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Euler's laws of motion for a distributed mass are:

$$F = \frac{d}{dt} MV_{cm},\ N = \frac{d}{dt} L$$

$F$ are the sum of the external forces, $M$ the total mass, $V_{cm}$ the velocity of the centre of mass. $N$ are the sum of the moments of the external forces about some given point, L the total angular momentum about the same point.

If a gyroscope is supported at its base with its axis horizontal, it precesses at a constant angular velocity. Using the above equations, how does one show this?

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2 Answers 2

Start off ignoring gravity. The spin axis is horizontal? Well then, you have an L vector. Very simple, nothing happens.

Now turn on gravity. This pulls down on the centre of mass, which is elsewhere from the pivot. That gives you an N vector - cross product of force with location relative to the pivot. This is perpendicular to the axis - so perpendicular to L. This is the change in L, according to N=dL/dt. In an arbitrarily small change in time, dt, we find dL will not change the length of L but will change its directions. Repeat indefinitely for every dt in a finite time interval t_1 to t_2.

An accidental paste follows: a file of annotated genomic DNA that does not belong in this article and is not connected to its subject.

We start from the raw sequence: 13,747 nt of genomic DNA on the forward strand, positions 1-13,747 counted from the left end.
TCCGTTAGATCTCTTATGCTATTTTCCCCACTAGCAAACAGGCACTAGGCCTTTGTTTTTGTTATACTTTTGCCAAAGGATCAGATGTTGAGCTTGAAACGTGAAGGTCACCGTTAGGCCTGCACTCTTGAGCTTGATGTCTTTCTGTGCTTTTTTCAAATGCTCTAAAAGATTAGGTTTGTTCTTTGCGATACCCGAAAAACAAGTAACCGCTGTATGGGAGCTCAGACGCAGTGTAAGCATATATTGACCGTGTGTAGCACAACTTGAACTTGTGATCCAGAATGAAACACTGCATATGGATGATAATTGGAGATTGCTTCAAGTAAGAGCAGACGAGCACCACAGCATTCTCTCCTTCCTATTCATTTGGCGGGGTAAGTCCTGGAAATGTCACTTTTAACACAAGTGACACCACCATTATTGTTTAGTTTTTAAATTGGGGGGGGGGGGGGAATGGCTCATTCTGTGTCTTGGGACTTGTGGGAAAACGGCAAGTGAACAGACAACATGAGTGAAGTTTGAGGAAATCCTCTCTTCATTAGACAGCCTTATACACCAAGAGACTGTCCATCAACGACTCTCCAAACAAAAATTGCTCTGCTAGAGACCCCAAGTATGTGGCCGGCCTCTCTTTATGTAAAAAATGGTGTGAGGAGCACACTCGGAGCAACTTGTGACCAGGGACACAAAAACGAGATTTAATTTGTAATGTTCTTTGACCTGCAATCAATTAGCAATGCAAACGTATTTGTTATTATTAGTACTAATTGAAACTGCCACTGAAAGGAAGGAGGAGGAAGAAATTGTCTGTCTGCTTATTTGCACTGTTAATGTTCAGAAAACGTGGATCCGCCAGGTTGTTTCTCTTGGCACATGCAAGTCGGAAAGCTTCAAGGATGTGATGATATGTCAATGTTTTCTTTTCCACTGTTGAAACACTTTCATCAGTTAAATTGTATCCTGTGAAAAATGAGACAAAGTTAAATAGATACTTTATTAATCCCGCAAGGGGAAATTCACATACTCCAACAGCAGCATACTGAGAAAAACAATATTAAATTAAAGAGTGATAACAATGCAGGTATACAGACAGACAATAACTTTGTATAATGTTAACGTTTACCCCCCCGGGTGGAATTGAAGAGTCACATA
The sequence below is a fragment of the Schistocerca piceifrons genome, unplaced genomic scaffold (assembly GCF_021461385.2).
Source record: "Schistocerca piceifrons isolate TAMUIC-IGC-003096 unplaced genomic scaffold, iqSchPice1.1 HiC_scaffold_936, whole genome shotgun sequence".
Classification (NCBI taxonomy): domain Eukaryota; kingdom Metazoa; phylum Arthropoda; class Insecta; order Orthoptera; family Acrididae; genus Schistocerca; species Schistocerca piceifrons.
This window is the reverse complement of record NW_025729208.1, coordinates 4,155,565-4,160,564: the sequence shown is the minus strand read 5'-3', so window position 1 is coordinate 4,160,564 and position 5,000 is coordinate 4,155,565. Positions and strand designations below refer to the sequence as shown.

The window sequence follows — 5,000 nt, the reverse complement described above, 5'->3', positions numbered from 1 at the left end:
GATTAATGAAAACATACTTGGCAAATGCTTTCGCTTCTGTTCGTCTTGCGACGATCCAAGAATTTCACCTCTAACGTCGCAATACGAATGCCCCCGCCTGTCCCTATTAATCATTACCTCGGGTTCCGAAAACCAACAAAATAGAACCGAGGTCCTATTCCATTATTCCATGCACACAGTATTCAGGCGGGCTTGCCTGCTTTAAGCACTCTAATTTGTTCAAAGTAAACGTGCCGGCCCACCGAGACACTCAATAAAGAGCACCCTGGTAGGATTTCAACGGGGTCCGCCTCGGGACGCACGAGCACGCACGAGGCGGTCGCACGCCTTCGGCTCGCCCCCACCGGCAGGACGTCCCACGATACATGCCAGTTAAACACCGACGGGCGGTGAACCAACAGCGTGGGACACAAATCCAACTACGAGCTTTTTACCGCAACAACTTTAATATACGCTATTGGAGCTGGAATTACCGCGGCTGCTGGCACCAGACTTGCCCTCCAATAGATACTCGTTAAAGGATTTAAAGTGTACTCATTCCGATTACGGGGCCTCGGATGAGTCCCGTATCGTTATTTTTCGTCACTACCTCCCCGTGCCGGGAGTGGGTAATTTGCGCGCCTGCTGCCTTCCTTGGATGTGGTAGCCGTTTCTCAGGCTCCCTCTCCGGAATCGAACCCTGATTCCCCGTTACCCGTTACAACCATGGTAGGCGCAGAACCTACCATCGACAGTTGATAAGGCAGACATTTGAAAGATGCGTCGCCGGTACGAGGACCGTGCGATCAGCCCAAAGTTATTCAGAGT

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+1 This answer is close to what I'm looking for, but you haven't said anything about Euler's first equation for the motion of the centre of mass in a circle. –  Larry Harson May 17 '11 at 12:05

You have to expand out $L=I\,\omega$ and notice how both terms vary with time. In many books they expand upon this to come to the equation of $\rm{d}L/\rm{d}t = I\,\dot{\omega} + \omega\times I\,\omega$

So there is a solution with $\omega>0$ and $\dot\omega=0$ for a constant $N$.

PS. Is this related to a homework problem?

EDIT: Do a Free Body Diagram to balance gravity with the reaction force to notice there is a net moment of the center of gravity $N>0$. So the above has a stead state solution of $N=\omega\times I\,\omega$ (with $\dot\omega=0$, $L=I\,\omega$). If the angular momentum $L$ is not aligned with the rotation axis $\omega$ then there exists a non-zero vector $\omega>0$ to satisfy the above equation.

Example: if $\vec\omega = [\cos\varphi\,\dot\theta,\sin\varphi\,\dot\theta,\Omega]$ where $\Omega$ is the precession speed, $\varphi$ the orientation/precession angle and $\dot\theta$ the spin rate, then the angular momentum in an axis alinged with the object but not spining is $L_\rm{body}=[I_{xx}\,\dot\theta,0,\Omega\,(I_{zz}+m\,L^2)]$. Then

$$ N = [\dot\theta,0,\Omega] \times [I_{xx}\,\dot\theta,0,\Omega\,(I_{zz}+m\,L^2)] = [0,\Omega\dot\theta (I_{xx}-I_{zz}-m\,L^2),0]$$

all expressed in this intermediate coordinate frame. So a torque component about the $y$-axis supports the gyroscope precession.

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it's not homework and I appreciate your answer, but it didn't answer my question using Euler's laws of motion that I stated at the beginning. –  Larry Harson May 16 '11 at 23:52

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